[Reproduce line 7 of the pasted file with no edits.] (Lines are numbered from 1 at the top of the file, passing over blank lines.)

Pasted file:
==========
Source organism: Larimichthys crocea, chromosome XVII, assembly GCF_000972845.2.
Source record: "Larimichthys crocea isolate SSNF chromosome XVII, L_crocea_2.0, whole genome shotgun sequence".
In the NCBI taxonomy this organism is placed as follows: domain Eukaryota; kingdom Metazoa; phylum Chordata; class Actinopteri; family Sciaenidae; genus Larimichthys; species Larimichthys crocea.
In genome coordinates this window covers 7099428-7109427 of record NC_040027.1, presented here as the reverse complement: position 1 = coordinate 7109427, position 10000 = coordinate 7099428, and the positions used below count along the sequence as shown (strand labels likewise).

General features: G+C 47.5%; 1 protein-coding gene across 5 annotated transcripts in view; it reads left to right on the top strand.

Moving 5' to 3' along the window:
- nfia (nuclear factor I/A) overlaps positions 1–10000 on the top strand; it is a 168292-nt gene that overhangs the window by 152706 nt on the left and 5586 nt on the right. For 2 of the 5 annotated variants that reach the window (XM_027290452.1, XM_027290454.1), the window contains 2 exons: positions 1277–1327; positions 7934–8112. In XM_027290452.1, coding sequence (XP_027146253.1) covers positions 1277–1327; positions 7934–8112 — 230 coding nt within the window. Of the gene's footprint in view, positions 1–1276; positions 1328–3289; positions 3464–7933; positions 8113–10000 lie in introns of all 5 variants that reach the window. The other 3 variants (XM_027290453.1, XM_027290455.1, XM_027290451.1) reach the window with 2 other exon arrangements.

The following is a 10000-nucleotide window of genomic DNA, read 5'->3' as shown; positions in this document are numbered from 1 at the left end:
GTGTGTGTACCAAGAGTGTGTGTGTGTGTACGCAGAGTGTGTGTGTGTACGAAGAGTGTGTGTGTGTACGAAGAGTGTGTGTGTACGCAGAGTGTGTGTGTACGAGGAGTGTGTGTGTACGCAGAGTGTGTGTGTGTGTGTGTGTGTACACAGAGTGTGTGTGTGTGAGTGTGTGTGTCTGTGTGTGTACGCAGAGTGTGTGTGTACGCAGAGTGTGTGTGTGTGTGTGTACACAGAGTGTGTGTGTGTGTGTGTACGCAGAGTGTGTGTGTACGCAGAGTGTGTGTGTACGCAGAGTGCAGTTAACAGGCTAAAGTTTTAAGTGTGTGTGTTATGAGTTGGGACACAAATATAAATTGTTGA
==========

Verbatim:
- nfia (nuclear factor I/A) overlaps positions 1–10000 on the top strand; it is a 168292-nt gene that overhangs the window by 152706 nt on the left and 5586 nt on the right. For 2 of the 5 annotated variants that reach the window (XM_027290452.1, XM_027290454.1), the window contains 2 exons: positions 1277–1327; positions 7934–8112. In XM_027290452.1, coding sequence (XP_027146253.1) covers positions 1277–1327; positions 7934–8112 — 230 coding nt within the window. Of the gene's footprint in view, positions 1–1276; positions 1328–3289; positions 3464–7933; positions 8113–10000 lie in introns of all 5 variants that reach the window. The other 3 variants (XM_027290453.1, XM_027290455.1, XM_027290451.1) reach the window with 2 other exon arrangements.